Bob Horvitz studies the nematode worm Caenorhabditis elegans. Only 1 mm long and containing fewer than 1000 cells, C. elegans has been key to discovering fundamental biological mechanisms that are conserved across species. Horvitz has focused on the genetic control of animal development and behavior, and on the mechanisms that underlie neurodegenerative disease. By identifying mutations that affect C. elegans behavior, Horvitz has revealed much about the genetic control of many aspects of nervous system development and of brain function, including how neural circuits control specific behaviors and how behavior is modulated by experience and by the environment.
A major theme of Horvitz’s work is cell death. Apoptosis, or programmed cell death, is pervasive in animal biology and important in certain human neurodegenerative diseases. Horvitz has shown that cell death is an active process, and that many of the genes that control the deaths of worm neurons have counterparts in the human brain. His discoveries might lead to new treatments for certain degenerative diseases including Alzheimer’s, Parkinson’s, and Huntington’s diseases, stroke and traumatic brain injury. In October 2002, the Nobel Prize in Physiology or Medicine was awarded to Horvitz, Sydney Brenner, and John E. Sulston “for their discoveries concerning genetic regulation of organ development and programmed cell death.” Watch Horvitz’s Nobel lecture below.
In addition to his studies of C. elegans, Horvitz also has a longstanding active interest in human neurodegenerative disease. He was a principal member of the team that in 1993 identified the first gene to cause familial ALS (Lou Gehrig’s disease), and in collaboration with colleagues at the University of Massachusetts, Worcester, he continues to work on the search for and analysis of additional ALS genes.
H. Robert Horvitz, a founding member of the McGovern Institute for Brain Research, is the David Koch Professor in the Department of Biology, a member of the Koch Institute for Integrative Cancer Research and an Investigator at the Howard Hughes Medical Institute. Horvitz received his PhD from Harvard University in 1974, and has been a faculty member at MIT’s Department of Biology since 1978. In 2002 he shared the Nobel Prize in Physiology or Medicine for discovering and characterizing genes controlling cell death in the nematode worm C. elegans.
Honors and Awards
Member, National Academy of Sciences
Member, American Academy of Arts and Sciences
Fellow, American Association for Cancer Research
Foreign Member, Royal Society of London
Member, National Academy of Medicine
Member, US National Academy of Inventors
Member, American Philosophical Society
Honorary Member, The Physiological Society, UK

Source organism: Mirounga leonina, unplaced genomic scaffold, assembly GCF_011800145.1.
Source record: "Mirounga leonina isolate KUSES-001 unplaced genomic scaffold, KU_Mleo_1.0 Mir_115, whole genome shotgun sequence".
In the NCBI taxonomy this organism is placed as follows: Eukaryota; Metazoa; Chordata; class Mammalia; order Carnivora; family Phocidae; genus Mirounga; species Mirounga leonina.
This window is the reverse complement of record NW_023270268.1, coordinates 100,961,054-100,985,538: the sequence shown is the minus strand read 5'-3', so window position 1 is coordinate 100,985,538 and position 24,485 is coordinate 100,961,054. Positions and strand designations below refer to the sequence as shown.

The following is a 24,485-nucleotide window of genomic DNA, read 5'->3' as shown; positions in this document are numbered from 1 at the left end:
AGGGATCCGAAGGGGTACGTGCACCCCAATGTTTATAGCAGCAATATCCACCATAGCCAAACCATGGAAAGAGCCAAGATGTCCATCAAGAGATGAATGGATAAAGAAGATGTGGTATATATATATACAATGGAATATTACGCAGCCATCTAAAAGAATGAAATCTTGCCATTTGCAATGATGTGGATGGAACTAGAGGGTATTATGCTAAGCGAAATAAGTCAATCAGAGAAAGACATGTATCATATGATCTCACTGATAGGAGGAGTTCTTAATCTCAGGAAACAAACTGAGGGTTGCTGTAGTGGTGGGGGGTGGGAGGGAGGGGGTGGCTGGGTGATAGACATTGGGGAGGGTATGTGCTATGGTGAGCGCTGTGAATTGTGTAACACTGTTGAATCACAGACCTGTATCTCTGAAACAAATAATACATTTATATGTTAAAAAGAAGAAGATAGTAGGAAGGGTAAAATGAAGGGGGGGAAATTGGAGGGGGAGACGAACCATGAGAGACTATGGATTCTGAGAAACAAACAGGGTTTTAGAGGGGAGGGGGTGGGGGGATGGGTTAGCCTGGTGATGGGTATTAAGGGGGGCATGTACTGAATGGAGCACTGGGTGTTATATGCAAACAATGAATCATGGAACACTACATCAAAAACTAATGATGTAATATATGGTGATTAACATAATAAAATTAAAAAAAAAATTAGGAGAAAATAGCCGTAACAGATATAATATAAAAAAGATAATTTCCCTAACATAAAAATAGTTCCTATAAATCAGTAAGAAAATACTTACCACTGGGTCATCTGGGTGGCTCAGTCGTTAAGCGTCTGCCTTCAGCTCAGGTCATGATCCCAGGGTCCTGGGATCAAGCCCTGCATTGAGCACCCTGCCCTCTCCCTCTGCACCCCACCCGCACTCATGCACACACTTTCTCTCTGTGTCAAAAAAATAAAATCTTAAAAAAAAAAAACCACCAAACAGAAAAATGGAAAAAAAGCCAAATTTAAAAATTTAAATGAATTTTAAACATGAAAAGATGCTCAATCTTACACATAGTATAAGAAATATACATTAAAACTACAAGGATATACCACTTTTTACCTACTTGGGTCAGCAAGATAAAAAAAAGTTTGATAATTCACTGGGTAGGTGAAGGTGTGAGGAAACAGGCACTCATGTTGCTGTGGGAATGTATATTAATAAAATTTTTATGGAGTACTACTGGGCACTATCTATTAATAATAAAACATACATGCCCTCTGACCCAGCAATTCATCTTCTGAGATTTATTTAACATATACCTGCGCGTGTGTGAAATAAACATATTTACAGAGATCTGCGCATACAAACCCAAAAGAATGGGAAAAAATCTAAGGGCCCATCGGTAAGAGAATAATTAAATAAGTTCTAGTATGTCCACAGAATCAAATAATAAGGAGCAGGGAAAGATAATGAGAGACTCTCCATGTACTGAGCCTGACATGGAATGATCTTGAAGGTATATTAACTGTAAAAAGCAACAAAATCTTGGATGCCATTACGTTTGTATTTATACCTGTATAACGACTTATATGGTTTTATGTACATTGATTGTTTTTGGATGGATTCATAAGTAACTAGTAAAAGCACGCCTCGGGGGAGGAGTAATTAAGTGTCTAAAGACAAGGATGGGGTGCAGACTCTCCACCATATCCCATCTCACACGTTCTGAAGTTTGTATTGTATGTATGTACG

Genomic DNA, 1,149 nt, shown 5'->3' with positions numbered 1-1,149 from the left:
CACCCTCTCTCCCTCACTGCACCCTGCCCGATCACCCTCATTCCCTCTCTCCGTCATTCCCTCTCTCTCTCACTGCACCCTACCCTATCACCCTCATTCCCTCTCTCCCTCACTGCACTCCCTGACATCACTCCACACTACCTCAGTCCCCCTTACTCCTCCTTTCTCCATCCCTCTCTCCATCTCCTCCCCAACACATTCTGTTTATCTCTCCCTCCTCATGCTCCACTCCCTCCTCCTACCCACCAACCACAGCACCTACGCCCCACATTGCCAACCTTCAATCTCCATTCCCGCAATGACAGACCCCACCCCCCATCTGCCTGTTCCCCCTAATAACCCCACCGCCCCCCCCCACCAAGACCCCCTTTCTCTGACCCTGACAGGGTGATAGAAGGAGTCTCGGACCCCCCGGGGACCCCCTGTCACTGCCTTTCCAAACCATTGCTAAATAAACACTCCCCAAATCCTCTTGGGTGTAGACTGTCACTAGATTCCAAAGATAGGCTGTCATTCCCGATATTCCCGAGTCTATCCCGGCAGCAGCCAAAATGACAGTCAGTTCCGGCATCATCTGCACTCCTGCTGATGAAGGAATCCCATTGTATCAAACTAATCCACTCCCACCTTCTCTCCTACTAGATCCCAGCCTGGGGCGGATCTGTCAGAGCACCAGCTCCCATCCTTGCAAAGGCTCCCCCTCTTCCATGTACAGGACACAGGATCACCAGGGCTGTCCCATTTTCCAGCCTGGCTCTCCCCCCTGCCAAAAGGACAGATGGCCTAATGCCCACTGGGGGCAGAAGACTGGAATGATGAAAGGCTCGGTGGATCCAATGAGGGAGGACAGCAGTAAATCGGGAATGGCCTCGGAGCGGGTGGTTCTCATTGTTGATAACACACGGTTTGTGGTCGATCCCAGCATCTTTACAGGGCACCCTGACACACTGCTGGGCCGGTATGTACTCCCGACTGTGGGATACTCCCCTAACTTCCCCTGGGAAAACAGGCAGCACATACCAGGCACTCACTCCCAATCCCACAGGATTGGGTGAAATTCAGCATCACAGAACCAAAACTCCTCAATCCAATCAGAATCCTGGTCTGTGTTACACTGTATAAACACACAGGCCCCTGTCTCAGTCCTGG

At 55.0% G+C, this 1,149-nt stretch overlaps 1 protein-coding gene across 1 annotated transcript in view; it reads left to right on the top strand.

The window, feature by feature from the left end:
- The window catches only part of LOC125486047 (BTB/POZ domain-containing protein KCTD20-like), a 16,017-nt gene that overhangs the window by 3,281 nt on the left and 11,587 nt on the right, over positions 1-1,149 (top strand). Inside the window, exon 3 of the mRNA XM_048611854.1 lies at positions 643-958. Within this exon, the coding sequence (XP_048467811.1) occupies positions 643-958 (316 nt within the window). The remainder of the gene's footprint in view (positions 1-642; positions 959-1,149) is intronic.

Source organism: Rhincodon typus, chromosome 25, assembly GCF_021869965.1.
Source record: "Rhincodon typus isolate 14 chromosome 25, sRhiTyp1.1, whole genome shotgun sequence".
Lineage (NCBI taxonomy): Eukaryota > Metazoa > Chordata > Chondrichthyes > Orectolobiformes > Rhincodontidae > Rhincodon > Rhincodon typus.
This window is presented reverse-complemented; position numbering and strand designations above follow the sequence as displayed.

Fellow, American Academy of Microbiology
Honorary D.Sc., University of Miami
Honorary D.Sc., Pennsylvania State University
Honorary D.Sc., Cambridge University
Honorary M.D., University of Rome
Genetics Society (UK), Mendel Medal, 2007
Eli Lilly Lecturer Award, 2007
MIT James R. Killian Faculty Achievement Award, 2005
Centennial Medal, Harvard University, 2005
Alfred G. Knudson Award, 2005
Nobel Prize in Physiology or Medicine, 2002
Peter Gruber Foundation Genetics Prize, 2002
American Cancer Society Medal of Honor, 2002
Wiley Prize in the Biomedical Sciences, 2002
Genetics Society of America Medal, 2001
Feodor Lynen Medal, 2001
Bristol-Myers Squibb Award for Distinguished Achievement in Neuroscience, 2001
Charles-Leopold Mayer Prize, 2000
Louisa Gross Horwitz Prize, 2000
March of Dimes Prize in Developmental Biology, 2000
Segerfalk Award, 2000
Canada Gairdner International Award, 1999
Alfred P. Sloan, Jr. Prize, 1998
Passano Award for the Advancement of Medical Science, 1998
Rosenstiel Award, 1998
H. Robert Horvitz won the Nobel Prize in Physiology or Medicine, along with Sydney Brenner and John Sulston, "for their discoveries concerning genetic regulation of organ development and programmed cell death."
The C. elegans cell death gene ced-3 encodes a protein similar to mammalian interleukin-1 beta-converting enzyme. Yuan, J., Shaham, S., Ledoux, S., Ellis, H. and Horvitz, H.R. (1993).
Cell 75, 641-652.
Saul, J, Hirose, T, Horvitz, HR. The transcriptional corepressor CTBP-1 acts with the SOX family transcription factor EGL-13 to maintain AIA interneuron cell identity in Caenorhabditis elegans. Elife. 2022;11 :. doi: 10.7554/eLife.74557. PubMed PMID:35119366 PubMed Central PMC8816384.
Sando, SR, Bhatla, N, Lee, EL, Horvitz, HR. An hourglass circuit motif transforms a motor program via subcellularly localized muscle calcium signaling and contraction. Elife. 2021;10 :. doi: 10.7554/eLife.59341. PubMed PMID:34212858 PubMed Central PMC8331187.
Dwivedi, VK, Pardo-Pastor, C, Droste, R, Kong, JN, Tucker, N, Denning, DP et al.. Replication stress promotes cell elimination by extrusion. Nature. 2021;593 (7860):591-596. doi: 10.1038/s41586-021-03526-y. PubMed PMID:33953402 PubMed Central PMC8403516.